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Ten Millenia Away From Being A Great Film...
by Matt Forsman on Mar 07, 2008
The first summer blockbuster (yes, itís a few months premature) hits the screens this week with the knuckledragging, mastodon hunting, prehistoric epic 10,000 B.C. This one fastidiously checks off every requisite item on the summer blockbuster list. Giant mastodons, saber-toothed tigers, vicious velociraptor-like birds, amazing action sequences, and some great CGI form the foundation of 10,000 B.C. Unfortunately, all of these things don't necessarily add up to a great film.
10,000 B.C. starts amidst a small tribe of ragtag, mastodon hunters living a marginal existence near the peak of a mountain range. Why they don't migrate to a more hospitable climate where itís less cold, the air isnít quite so thin, and thereís more food is a question youíre bound to ask. Granted, one could rationalize that this tribe is comprised of troglodytes and they simply donít have the brain power to figure this out. But, whatís confusing is these are some of the most eloquent cavemen (and women) Iíve ever seen. Rather than rely on grunts and weird noises, they speak full English!
At any rate, the mastodon market is in recession and the tribe is starving. Something has to change in order for these missing links to survive. "Old Mother" (the resident witch whose visions make up for the lazy writing of the screenplay) has foretold the arrival of the "four legged demons". Soon enough, astride the four legged demons (aka - horses), warlords arrive and destroy the village and enslave virtually everyone with the exception of a handful of men including our hero, DíLeh (Steven Strait).
DíLeh and his co-horts embark on an impossible mission (shocking) to free their enslaved people from the warlords and more specifically DíLehís love, Evolet (Camilla Belle). SomehowÖwith no water, no food, no clothing, and a variety of prehistoric predators on the loose, DíLeh and his crew manage to traverse seemingly thousands of miles in their pursuit of the warlords. It makes for a GREAT campfire story, but not a film in which one can suspend disbelief. These clowns should have died in the first 48 hours.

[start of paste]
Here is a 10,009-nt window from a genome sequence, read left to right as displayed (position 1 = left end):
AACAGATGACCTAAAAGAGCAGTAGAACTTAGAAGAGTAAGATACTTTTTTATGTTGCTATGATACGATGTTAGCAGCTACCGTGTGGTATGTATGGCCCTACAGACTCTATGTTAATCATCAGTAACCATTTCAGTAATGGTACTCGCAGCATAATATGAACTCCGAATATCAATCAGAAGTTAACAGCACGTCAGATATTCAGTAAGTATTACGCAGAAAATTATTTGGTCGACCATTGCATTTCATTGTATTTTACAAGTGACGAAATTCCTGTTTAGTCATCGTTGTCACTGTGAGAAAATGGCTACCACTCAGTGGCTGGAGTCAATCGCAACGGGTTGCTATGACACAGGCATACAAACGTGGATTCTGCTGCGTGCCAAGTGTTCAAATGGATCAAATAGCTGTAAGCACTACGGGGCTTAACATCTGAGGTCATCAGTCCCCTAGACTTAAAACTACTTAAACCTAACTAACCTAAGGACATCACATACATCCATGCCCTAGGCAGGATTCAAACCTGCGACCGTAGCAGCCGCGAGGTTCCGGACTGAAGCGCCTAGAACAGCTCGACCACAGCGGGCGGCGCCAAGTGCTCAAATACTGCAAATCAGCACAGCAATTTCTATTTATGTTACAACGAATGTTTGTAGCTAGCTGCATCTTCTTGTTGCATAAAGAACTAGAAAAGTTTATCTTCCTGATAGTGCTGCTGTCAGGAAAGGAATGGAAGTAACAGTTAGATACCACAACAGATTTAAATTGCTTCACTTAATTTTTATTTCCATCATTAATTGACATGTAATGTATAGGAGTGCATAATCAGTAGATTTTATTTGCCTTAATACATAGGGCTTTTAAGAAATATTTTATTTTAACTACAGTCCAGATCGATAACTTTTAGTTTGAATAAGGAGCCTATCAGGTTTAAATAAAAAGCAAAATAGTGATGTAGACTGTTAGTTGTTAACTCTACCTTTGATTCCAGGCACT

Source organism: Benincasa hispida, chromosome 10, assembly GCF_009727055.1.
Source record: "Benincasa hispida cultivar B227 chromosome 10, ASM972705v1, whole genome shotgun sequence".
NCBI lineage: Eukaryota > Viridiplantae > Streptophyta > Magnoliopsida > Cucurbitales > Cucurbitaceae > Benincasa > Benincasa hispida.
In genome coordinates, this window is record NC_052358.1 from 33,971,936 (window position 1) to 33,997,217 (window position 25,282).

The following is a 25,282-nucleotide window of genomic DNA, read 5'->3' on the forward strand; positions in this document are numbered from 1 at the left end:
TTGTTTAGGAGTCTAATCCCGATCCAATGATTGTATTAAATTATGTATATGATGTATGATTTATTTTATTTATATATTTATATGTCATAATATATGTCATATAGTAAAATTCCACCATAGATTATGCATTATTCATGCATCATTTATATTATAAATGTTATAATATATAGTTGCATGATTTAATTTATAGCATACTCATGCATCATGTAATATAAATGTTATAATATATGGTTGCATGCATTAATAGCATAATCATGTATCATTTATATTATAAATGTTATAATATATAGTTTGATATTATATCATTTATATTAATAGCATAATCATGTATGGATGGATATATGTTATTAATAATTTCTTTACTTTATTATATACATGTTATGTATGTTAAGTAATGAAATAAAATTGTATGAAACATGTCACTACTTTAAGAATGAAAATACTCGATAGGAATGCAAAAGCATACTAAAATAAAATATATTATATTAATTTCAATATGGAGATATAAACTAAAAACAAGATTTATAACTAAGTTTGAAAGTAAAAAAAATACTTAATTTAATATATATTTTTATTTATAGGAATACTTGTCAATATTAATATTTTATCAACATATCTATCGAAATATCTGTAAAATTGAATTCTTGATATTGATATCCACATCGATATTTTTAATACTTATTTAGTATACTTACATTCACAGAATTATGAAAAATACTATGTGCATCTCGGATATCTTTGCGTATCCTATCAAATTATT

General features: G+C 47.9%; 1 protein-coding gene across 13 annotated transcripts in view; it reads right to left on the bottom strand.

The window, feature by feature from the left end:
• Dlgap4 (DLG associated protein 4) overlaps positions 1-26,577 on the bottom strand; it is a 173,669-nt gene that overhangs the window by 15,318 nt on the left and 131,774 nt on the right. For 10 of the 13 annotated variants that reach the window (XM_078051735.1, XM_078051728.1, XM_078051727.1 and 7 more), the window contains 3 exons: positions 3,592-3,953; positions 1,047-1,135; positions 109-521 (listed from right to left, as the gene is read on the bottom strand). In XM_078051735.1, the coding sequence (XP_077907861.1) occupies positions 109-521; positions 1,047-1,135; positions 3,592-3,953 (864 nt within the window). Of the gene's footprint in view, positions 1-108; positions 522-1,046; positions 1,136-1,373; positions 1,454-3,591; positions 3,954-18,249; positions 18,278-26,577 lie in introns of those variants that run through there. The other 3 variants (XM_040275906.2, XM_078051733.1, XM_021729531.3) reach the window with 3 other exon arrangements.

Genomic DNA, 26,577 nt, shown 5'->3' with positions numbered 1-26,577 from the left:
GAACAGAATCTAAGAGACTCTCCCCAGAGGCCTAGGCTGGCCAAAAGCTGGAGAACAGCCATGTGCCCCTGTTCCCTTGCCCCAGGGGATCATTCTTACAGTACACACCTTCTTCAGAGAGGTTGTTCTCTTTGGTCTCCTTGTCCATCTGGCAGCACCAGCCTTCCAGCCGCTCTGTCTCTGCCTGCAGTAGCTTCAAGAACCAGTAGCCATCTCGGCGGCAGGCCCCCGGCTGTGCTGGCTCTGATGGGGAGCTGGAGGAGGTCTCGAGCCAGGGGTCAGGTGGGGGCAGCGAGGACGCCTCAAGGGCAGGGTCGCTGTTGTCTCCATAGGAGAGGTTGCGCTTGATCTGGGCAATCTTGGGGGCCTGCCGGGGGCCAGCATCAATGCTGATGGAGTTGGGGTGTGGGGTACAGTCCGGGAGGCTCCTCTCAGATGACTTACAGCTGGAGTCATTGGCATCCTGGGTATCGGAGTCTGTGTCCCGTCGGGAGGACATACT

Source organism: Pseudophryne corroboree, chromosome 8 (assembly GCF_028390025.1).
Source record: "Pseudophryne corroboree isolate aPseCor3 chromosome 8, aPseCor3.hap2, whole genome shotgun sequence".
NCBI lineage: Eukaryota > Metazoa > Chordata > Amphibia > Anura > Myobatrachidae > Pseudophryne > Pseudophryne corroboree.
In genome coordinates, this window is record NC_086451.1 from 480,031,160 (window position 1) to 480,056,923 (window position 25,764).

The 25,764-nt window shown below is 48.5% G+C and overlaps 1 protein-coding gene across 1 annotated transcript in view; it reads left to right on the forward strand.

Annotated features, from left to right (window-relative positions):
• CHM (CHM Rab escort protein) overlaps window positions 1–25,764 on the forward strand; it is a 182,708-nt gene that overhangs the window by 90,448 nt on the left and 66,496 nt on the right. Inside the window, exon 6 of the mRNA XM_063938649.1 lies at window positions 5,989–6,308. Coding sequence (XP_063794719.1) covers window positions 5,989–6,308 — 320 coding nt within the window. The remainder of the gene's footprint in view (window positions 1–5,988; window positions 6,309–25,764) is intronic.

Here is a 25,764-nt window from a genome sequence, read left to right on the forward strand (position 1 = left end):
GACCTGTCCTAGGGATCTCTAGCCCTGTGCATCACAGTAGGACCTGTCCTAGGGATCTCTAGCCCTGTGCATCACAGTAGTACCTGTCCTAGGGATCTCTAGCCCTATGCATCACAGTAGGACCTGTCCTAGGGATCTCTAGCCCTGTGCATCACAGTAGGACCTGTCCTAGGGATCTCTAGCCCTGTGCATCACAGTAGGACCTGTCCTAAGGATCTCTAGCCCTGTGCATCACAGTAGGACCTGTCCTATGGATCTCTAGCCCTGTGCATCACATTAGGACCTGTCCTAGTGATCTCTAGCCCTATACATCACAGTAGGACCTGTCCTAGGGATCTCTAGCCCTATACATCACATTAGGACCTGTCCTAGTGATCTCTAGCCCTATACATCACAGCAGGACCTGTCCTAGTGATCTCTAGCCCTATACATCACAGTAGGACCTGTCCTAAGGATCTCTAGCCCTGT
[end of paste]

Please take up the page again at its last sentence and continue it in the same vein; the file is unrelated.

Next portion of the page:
But, the problems donít end there. While certainly it is manly, sexy, and visually amazing to watch this tribe hunt mastodons, itís inordinately difficult to actually kill a mastodon. It's very hard to believe that there were NO other animals (or fruits/vegetables for that matter) in the vicinity of this tribe that would have been at least marginally easier to bring down. Deer? Elk? Moose? Birds? Rabbits? This tribe wasnít starving because of a lack of food; they were starving because they were dumbÖand yet somehow these knuckleheads can speak more eloquently than your average Ivy League graduate!
DíLeh and the tribeís inherent stupidity make it challenging to root for them. Not that one wants to see the warlords rape, pillage, and plunder, but a tribe that only knows how to hunt mastodons probably shouldnít survive. Director/screenwriter Roland Emmerich piles up one unbelievable conceit after another until everything collapses in a mass of prehistoric absurdity. Last, but not least Emmerich foolishly includes an obnoxious voiceover from Omar Shariff that is completely distracting. The film just isnít that complicated, the additional handholding isnít necessary and doesnít add anything.
10,000 B.C. is saved from being the worst film of the year by the fantastic CGI, great action set pieces, and some good cinematography. The scenes of the mastodon hunts are truly striking. Additionally, later in the film we get a wonderfully tense sequence where odd, pre-historic bird-like creatures feverishly peck the hell out of our mentally challenged hunters. There is also a pretty well-rendered scene involving a terrifying saber-tooth tiger.
However, Emmerich swung for the fences with this prehistoric epic and struck out gloriously. 10,000 B.C. is all style and no substance. The film shamelessly amalgamates Braveheart, Gladiator, Quest for Fire, Ben Hur, and just above every other film that strives for "epic" status. What ultimately results is an epic disappointment.
Rating: 1 out of 5 stars
by Matt Forsman on Mar 07, 2008
images courtesy of Warner Bros. Pictures
Steven Strait as DíLeh and Camilla Belle as Evolet